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Pill Diary: Weeks 10-12

Fri 28 Jan 2005 In: HIV

Weeks 10-12 of the observations of a HIV positive man going onto a standard 'combination therapy' pill regime to boost the immune system and repress the virus. I must start with an apology for not forwarding the final three weeks' observations from my diary earlier but I burned out on a number of pill-related aspects of my day to day life and needed to take stock before preparing the final entries. Burnout is an insidious thing, it saps energy and willpower and focus, and over the holiday period I've had to come to terms with some realisations about my life on HIV medication (remembering that this is not my first combination). Firstly, I realised how mentally and physically tired I've become over the past two and a bit months as my body has tried to accommodate the pills. My long-valued stamina for extended days of concentrated work, driving, or anything requiring sustained focus for more than, say, 4 or 5 hours, is pretty much shot. In a few weeks I have to drive from Auckland to Wellington and can only commit to that trip because I will have a passenger who can assist with driving. I have to live within limitations which are not natural to my nature. Secondly, I'm sick, sick, sick of pills... storing them, counting them, taking them, thinking about them, forgetting them, reacting to them, the monthly trip to the hospital pharmacy to pick them up, the colour of them, their taste, the way they rattle in the bottles when I set them out for the day. I'm sick of the way the pills requiring refrigeration confront me every time I open the fridge and the ones stored at room temperature confront me every time I pass the sideboard. I can't hide them away because the chance of forgetting about them is too great. They have not become an effortless, automatic, unintrusive part of day to day life as I assumed they would. They're in my face and I'm trying to get used to that. Thirdly, specific to making my diary observations public, I am sick of thinking about HIV and pills and side effects and long-term prognoses. Once a week or so I have had to review in fairly minute and sometimes shuddering detail what the pills have meant to my day to day life. Dealing with the processes and side-effects was bad enough, reliving them in fine detail as I culled down my notes was almost a bridge too far. Now I really want to somehow ring-fence the whole pill thing, isolate it from the rest of my daily life and only think about it when I have to. Such as for 30 seconds morning, midday and evening or around the time of the 3-monthly blood tests to check for effectiveness. Or when the side-effects intrude more than normal. And fourthly, I have developed a complex relationship with my side-effects. In the last few weeks they have settled down into what looks likely to be a standard state for however long this combination lasts me. The diahroea is continuous but manageable and doesn't sneak up with as much ferocity now, but 8-10 trips to the toilet each day is about standard. The cement taste in the mouth just appears once a week or so, the numbness and super-sensitivity have all but disappeared, though the tinitus remains constant and irritating. I can joke about the shits now, I just accept explosive floods of watery shit as normal for me and the other minor side-effects I can live with. Along with the daily pill routine the side effect are a constant reminder of HIV's presence inside me and my body's chemically-assisted fight against it. The complexity in my mind comes from knowing the pills are likely to be helping me keep the disease under control (good thing) and yet they are a constant reminder that tucked away in my body is a virus that replicates at a phenomenal rate, mutates in the blink of an eye and will eventually contribute to my death (bad thing). When I'm tired and feeling grim I think of the bad aspects, when the sun's shining and I have energy I appreciate the good aspects. It's a yo-yo kind of thing. I know I can live with this combination now, though there were times when I had to very seriously consider dropping it. If I am honest with myself I know that the last few months of side-effects and disruption to my life have worn me down and I now have very little resilience left to keep strictly to the regime. It's as though my reserve of willpower is considerably deleted and I'm not sure how to top it up again for those days - and I still have them - when I can hardly bear to swallow the bloody things, or when my memory seems to ‘conveniently' forget. I'm writing this report a few days after having 6 containers of blood taken for the first tests to find out whether this combination of chemicals is working for me. I suspect it is working but I won't know for sure until I meet with my specialist for a review in two week's time. I've agreed to do two more brief reports from my diary, one just after that test results consultation and one about three months beyond that when the next tests will be due. Wish me luck! John Stone; - 28th January 2005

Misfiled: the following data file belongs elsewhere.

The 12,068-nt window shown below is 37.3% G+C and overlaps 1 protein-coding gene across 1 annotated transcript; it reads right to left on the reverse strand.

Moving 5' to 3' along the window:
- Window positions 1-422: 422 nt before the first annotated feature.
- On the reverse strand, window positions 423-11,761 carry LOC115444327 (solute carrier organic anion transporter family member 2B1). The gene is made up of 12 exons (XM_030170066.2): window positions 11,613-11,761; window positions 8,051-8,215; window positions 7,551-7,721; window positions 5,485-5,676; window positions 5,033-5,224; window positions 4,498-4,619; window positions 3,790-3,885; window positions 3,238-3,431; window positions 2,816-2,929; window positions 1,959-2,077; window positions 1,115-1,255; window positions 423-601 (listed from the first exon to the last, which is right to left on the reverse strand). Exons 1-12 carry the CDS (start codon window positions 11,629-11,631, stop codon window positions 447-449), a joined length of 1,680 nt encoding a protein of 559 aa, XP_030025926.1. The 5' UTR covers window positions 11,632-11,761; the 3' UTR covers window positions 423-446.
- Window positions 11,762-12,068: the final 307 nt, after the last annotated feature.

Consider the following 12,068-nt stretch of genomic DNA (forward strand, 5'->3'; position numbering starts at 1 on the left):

Credit: John Stone;

First published: Friday, 28th January 2005 - 12:00pm

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